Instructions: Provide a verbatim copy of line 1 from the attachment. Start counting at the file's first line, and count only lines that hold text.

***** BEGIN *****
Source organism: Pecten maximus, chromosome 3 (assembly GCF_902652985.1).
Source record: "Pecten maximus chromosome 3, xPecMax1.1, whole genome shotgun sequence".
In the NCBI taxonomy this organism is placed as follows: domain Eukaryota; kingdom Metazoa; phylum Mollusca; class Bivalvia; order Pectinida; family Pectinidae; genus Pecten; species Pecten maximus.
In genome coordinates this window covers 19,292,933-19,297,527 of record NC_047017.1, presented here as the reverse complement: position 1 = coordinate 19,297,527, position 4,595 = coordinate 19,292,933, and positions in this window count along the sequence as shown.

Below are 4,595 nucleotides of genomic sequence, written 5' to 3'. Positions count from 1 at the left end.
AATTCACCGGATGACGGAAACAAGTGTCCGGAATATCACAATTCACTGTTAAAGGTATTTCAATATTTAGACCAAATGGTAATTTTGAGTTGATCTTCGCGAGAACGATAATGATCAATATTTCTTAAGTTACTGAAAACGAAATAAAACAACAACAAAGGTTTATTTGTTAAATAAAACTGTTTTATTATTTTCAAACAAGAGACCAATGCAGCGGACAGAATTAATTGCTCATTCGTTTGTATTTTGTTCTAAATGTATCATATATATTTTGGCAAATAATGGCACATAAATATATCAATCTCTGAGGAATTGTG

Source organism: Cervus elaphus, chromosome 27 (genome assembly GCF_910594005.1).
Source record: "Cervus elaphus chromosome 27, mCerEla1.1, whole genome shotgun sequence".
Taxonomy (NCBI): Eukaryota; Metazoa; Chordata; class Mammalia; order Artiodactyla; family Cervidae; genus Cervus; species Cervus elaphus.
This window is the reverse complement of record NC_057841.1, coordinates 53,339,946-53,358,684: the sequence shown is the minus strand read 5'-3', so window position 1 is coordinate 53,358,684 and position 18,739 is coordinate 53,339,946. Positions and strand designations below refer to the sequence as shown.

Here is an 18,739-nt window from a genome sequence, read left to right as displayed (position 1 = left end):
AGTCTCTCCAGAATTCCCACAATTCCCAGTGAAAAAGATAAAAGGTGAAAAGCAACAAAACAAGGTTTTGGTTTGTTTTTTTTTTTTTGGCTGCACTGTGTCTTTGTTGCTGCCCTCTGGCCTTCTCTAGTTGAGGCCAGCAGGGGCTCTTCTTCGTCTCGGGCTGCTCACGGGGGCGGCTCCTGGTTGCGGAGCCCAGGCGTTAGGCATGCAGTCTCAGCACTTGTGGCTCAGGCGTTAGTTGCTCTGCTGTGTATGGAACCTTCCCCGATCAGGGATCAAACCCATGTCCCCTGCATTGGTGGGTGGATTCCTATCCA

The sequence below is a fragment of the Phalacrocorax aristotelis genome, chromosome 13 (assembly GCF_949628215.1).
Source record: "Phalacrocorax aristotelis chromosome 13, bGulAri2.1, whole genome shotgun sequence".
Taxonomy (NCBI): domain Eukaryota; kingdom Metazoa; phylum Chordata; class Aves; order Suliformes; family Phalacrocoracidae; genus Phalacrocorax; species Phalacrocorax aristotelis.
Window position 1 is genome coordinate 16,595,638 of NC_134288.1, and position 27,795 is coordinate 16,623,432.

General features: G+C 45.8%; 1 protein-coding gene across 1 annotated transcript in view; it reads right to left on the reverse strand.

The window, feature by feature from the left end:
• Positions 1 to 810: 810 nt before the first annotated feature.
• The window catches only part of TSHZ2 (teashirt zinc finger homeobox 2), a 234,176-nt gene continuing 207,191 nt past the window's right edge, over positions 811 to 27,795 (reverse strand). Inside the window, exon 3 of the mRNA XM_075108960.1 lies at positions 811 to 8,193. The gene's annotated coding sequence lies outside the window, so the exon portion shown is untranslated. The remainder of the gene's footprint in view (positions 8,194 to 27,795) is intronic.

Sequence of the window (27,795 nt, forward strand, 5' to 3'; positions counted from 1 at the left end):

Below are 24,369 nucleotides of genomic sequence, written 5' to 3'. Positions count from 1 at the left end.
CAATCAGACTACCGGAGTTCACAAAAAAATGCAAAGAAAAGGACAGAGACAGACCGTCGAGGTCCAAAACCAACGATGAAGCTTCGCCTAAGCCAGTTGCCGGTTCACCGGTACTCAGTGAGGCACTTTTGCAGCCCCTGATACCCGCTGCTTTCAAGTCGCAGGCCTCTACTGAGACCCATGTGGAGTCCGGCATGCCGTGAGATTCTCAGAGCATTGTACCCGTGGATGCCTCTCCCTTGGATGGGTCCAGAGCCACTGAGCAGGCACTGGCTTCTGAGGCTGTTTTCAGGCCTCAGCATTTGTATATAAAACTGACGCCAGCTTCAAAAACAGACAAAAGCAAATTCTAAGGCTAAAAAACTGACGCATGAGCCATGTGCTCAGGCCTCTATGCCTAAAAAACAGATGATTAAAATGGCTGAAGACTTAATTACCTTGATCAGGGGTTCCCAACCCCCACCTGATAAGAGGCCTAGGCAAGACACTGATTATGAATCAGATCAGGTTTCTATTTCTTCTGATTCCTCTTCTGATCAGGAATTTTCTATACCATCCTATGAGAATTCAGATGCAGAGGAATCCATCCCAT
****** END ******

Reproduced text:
Source organism: Pecten maximus, chromosome 3 (assembly GCF_902652985.1).